Category Archives: green


Selling Your Home?

Fantastic!  According to Donna Wheeler from Edina Realty we are in the middle of a Sellers Market.

And, as it happens, with the exception of chiropractor, we happen to know a LOT of Real Estate agents.

There’s Donna, Jon, Carla, Sara, Tim and Teresa, just to name a few.  Don’t make us get out the Rolodex.

Now that you have a Realtor your next step should be to call a professional cleaning service.  Why, you ask?  Because every day your home sits on the market is costing you money and one of the surest ways to get it sold faster is to get it cleaned.

As homeowners, we tend to take our homes and our regular cleanings for granted.  Everybody does the basics; clean the bathroom, clean the kitchen, dust, vacuum, etc. but there are areas that tend to get neglected.  Try this: go to your bathroom and pull out any vanity drawer and move everything inside of that drawer out.  See what I mean?  You can also try this with your refrigerator drawers.

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Once you have your home on the market you will most likely do some de-cluttering and once that happens, areas that were neglected tend to pop out.  And let’s not kid ourselves.  The folks checking to see if your home is their next home will be looking in every nook and cranny.

That’s where a professional cleaner can come in handy.  We know where to look and what to do to help your soon-to-be-ex- home shine for the upcoming showings.  Cobweb swinging from the chandelier?  Not when we’re done.  Cotton swab behind the toilet?  Nope!  Toothpaste in the sink?  What toothpaste in the sink?

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So, when you’re ready to put your home on the market, just remember; a good cleaning service can actually pay for itself when it comes to getting your home sold.


What a tangled web.

Spiders.  While our logical side realizes that they are beneficial for controlling indoor insects such as mites and flies and such, our subconscious shudders at the mere thought of them, not to mention the ick factor of running into a cobweb.  We know quite a few people who would just as soon squash one as look at it.


Surely there must be some happy medium between the above picture and allowing spiders to completely take over your home.  Until we find it we have a few tips for controlling spiders in your home.

  • Vacuum on a regular basis to remove the spiders, the webs and their egg sacs.
  • Remove any clutter that provides hiding spaces for the spiders and their prey such as unneeded stacked papers, boxes and paper grocery bags.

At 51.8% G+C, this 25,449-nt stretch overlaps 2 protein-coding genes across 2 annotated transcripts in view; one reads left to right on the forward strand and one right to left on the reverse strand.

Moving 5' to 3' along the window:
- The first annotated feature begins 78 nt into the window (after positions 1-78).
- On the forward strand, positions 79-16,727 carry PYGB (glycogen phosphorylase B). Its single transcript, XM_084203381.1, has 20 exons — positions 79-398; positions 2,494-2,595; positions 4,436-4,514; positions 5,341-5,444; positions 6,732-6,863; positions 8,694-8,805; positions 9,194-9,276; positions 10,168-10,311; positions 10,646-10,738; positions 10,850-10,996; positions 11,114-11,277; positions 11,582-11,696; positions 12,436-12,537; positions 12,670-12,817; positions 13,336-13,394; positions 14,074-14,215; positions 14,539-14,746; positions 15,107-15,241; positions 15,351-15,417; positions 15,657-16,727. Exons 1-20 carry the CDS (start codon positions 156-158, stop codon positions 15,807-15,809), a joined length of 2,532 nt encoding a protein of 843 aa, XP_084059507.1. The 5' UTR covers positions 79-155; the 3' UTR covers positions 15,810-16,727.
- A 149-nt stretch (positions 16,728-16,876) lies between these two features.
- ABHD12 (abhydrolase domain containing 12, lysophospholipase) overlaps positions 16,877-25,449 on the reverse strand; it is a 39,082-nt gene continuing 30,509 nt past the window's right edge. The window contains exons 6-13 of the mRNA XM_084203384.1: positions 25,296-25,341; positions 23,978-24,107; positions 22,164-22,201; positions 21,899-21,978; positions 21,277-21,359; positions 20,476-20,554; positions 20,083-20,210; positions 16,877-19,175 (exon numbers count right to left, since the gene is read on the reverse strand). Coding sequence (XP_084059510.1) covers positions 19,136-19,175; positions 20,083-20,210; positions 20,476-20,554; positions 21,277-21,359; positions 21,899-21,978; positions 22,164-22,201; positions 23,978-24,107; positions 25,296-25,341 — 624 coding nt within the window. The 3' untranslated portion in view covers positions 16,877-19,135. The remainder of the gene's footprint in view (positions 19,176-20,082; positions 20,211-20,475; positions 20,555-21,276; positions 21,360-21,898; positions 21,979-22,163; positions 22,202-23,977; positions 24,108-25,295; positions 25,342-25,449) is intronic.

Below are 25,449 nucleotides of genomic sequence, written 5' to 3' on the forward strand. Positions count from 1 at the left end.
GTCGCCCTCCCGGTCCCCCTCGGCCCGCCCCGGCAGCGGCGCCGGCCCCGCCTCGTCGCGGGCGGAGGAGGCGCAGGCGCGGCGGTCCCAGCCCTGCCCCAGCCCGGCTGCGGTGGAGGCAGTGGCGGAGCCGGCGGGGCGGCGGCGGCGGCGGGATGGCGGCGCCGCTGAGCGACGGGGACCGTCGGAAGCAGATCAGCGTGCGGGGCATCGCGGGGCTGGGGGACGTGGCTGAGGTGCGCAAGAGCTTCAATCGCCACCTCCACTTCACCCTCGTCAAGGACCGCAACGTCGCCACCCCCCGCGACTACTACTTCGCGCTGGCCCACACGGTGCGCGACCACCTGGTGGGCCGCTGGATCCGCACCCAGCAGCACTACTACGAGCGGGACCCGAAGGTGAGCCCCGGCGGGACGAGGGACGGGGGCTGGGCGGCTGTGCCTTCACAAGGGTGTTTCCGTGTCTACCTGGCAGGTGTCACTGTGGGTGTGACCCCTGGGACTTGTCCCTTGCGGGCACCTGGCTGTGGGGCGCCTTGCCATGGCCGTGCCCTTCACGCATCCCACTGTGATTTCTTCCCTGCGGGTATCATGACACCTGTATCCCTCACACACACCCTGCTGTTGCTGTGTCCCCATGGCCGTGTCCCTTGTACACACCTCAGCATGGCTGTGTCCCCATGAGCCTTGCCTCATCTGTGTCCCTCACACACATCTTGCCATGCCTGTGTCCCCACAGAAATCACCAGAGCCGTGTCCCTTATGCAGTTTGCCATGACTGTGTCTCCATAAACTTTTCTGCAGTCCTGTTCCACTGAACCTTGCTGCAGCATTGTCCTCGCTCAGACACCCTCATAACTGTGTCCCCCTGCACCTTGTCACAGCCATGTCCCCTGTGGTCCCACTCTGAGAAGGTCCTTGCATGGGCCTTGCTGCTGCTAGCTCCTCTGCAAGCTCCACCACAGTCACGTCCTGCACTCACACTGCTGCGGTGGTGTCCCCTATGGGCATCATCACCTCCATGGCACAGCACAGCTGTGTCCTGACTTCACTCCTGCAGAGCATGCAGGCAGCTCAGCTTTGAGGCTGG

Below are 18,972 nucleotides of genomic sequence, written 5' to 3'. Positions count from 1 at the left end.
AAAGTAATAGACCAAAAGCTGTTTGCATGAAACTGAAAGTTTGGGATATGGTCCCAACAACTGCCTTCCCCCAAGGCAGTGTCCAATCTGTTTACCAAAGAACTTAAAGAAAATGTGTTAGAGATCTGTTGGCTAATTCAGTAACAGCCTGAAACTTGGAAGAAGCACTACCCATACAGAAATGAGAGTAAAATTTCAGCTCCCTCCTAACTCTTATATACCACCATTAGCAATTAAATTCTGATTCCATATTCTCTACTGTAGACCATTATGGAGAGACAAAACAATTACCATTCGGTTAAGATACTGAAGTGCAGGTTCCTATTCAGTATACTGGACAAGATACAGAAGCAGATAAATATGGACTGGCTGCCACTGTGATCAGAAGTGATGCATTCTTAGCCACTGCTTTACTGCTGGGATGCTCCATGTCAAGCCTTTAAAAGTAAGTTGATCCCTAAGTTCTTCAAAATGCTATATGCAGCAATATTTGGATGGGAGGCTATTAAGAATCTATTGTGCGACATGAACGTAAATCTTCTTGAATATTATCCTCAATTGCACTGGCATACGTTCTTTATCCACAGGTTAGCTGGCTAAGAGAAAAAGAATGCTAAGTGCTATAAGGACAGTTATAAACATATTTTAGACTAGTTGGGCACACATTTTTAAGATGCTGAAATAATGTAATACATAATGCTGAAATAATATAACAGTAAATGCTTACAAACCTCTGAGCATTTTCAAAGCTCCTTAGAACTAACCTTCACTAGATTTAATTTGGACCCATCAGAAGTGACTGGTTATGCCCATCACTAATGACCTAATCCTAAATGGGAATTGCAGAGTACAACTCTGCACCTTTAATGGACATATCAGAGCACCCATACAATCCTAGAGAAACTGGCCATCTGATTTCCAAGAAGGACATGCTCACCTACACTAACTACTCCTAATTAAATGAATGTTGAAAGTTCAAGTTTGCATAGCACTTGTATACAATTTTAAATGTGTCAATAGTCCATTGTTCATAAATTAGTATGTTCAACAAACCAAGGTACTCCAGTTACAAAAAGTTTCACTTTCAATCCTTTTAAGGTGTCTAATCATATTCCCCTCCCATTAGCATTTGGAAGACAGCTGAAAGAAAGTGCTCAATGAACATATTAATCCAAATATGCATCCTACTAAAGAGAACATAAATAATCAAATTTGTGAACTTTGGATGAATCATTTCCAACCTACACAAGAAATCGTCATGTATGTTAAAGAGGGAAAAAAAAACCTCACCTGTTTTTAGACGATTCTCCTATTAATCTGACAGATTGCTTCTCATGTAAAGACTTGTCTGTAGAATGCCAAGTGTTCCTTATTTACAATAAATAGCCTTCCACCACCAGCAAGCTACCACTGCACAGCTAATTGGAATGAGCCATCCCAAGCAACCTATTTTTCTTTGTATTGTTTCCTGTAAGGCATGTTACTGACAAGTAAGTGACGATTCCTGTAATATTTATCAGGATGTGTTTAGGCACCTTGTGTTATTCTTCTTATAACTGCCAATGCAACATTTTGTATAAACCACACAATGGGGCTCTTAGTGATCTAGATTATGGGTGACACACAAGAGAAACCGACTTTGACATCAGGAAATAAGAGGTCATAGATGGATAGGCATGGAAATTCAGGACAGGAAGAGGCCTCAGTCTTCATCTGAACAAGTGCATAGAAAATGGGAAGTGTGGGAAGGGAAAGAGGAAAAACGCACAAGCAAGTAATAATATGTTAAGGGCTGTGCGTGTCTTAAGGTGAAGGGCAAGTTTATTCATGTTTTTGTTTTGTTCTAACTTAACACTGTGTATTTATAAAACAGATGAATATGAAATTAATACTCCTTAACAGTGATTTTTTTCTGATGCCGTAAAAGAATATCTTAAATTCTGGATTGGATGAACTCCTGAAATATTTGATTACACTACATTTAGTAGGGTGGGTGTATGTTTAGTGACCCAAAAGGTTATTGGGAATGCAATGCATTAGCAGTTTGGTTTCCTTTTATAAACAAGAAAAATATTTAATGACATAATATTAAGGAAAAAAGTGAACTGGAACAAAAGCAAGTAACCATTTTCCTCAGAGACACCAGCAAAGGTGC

• Store items off the floor and away from walls.
  • Dry out and ventilate damp areas of your home to make them less desirable for spiders.

Maybe these tips could be used just for the most inhabited areas of your home and leave areas like the garage, crawl spaces, etc. to the spiders.  We think spiders are beneficial but would hate to see this happen.

indiana jones

It’s not the heat..ok it is.

Remember last winter?  Remember ‘Polar Vortex’?  Yeah, me either.

Right now all I can think about is how hot it is starting to feel.  I don’t even think it has broken 90º yet and I am feeling crabby.  Maybe it’s the humidity.  Maybe it’s just the fact that I am getting to that age where everything makes me crabby.


The fact is, that there is an evil conspiracy in the world.  A conspiracy to make people like myself and my employees, well, uncomfortable.

See, here’s the thing.  On the one hand, people like to save money.  I totally get that.  I do too.  And one way you can save money in the summer, apparently, is to set your thermostat at 85º when you aren’t home.  Like, if you’re going to be at work all day.


The problem with this comes when you have people working in your home when you are at work.  Like a maid service, for example.

According to several sources (here, for example) there is evidence to suggest that workers are much more productive when their work environment is a comfortable 67º to 74º.  There’s even a formula for those math whizzes out there.  Anything above or below that range and productivity starts to drop off along with quality.

So, how do we resolve this?  We don’t want our cleaning crews dropping from heat exhaustion in your home and you want to save money.  Both are important.  Here are a few solutions.